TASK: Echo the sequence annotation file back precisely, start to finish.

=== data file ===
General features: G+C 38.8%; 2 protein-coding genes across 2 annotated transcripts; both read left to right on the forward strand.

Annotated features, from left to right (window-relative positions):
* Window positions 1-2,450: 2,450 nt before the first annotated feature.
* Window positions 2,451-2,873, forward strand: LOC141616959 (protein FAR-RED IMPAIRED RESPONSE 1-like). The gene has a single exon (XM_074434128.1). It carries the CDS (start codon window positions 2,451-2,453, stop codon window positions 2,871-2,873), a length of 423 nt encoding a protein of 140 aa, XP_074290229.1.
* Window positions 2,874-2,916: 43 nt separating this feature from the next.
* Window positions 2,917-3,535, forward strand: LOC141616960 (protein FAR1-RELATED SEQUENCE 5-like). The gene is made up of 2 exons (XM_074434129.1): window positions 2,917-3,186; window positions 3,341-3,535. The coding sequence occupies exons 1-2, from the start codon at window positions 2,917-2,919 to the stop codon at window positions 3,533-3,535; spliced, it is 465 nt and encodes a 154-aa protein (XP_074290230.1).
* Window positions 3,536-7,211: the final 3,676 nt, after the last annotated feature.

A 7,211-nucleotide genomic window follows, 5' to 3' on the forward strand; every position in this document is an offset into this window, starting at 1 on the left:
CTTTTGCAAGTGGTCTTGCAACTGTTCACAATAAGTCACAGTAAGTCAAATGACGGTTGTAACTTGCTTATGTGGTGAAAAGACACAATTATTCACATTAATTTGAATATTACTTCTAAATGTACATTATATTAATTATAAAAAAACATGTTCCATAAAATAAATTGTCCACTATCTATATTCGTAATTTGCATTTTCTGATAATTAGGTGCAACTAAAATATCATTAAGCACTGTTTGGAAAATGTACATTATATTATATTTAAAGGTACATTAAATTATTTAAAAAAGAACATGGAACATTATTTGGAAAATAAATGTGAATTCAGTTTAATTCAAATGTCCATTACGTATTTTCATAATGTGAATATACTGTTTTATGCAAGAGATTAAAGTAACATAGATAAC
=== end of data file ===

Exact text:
General features: G+C 38.8%; 2 protein-coding genes across 2 annotated transcripts; both read left to right on the forward strand.

Annotated features, from left to right (window-relative positions):
* Window positions 1-2,450: 2,450 nt before the first annotated feature.
* Window positions 2,451-2,873, forward strand: LOC141616959 (protein FAR-RED IMPAIRED RESPONSE 1-like). The gene has a single exon (XM_074434128.1). It carries the CDS (start codon window positions 2,451-2,453, stop codon window positions 2,871-2,873), a length of 423 nt encoding a protein of 140 aa, XP_074290229.1.
* Window positions 2,874-2,916: 43 nt separating this feature from the next.
* Window positions 2,917-3,535, forward strand: LOC141616960 (protein FAR1-RELATED SEQUENCE 5-like). The gene is made up of 2 exons (XM_074434129.1): window positions 2,917-3,186; window positions 3,341-3,535. The coding sequence occupies exons 1-2, from the start codon at window positions 2,917-2,919 to the stop codon at window positions 3,533-3,535; spliced, it is 465 nt and encodes a 154-aa protein (XP_074290230.1).
* Window positions 3,536-7,211: the final 3,676 nt, after the last annotated feature.

A 7,211-nucleotide genomic window follows, 5' to 3' on the forward strand; every position in this document is an offset into this window, starting at 1 on the left:
CTTTTGCAAGTGGTCTTGCAACTGTTCACAATAAGTCACAGTAAGTCAAATGACGGTTGTAACTTGCTTATGTGGTGAAAAGACACAATTATTCACATTAATTTGAATATTACTTCTAAATGTACATTATATTAATTATAAAAAAACATGTTCCATAAAATAAATTGTCCACTATCTATATTCGTAATTTGCATTTTCTGATAATTAGGTGCAACTAAAATATCATTAAGCACTGTTTGGAAAATGTACATTATATTATATTTAAAGGTACATTAAATTATTTAAAAAAGAACATGGAACATTATTTGGAAAATAAATGTGAATTCAGTTTAATTCAAATGTCCATTACGTATTTTCATAATGTGAATATACTGTTTTATGCAAGAGATTAAAGTAACATAGATAAC